A Grammar Change Saves the Day

At work, we deployed the latest version of our code on Wednesday night. It included a new query language. We used ANTLR to do the parsing.

We had never tested the new queries in a production setting, but the deployments to our Alpha, Gamma, and two regional clusters worked without problems. A few hours after deploying to the last clusters, a customer started using it, and that’s when all hell broke lose. I ended up rolling back to the previous version at 4 AM on Thursday.

A quick analysis by my coworkers yesterday showed that most of the time was spent doing the parsing.

The grammar that we used was essentially this one, which required backtracking by ANTLR:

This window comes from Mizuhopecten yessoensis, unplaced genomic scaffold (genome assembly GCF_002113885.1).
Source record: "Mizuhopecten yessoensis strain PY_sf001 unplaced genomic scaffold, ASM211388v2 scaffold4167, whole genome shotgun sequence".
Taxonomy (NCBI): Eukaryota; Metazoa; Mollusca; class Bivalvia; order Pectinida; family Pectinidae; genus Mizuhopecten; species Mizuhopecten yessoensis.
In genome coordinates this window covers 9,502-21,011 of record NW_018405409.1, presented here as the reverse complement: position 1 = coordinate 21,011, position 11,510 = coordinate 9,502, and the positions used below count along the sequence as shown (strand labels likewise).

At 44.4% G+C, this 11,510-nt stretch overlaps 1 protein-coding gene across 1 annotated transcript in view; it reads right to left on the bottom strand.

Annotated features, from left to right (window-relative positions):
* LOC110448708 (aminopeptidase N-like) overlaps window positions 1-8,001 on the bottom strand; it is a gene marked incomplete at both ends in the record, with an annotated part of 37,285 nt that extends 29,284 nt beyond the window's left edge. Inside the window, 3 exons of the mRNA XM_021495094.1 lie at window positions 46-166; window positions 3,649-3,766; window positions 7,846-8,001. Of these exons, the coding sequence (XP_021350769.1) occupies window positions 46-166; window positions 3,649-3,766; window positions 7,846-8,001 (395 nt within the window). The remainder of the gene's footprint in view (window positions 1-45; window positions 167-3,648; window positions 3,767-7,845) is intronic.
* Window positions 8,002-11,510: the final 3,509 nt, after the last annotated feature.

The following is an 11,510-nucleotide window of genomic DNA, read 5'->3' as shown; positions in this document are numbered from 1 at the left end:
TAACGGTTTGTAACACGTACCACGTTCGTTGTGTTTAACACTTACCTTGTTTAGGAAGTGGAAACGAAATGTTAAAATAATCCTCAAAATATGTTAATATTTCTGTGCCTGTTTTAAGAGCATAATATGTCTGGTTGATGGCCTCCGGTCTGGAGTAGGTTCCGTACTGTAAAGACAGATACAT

E ::= ( E )
| C
C ::= ( E and E )
| ( E or E )

We never even let our test query finish, but it had been running for 45 minutes non-stop. I suggested a small change, which amounted to something like this:

E ::= ( E R
R ::= )
| and E )
| or E )

Sometimes it is helpful that I spent grad school in the programming languages group.

The parser that ANTLR generated now parsed our test query in under a second. Sure, we changed an LL(*) parser into an LL(1) parser, but I never would have thought that changing the grammar could result in an improvement by a factor of 2700.


About Mathias

Software development engineer. Principal developer of DrJava. Recent Ph.D. graduate from the Department of Computer Science at Rice University.
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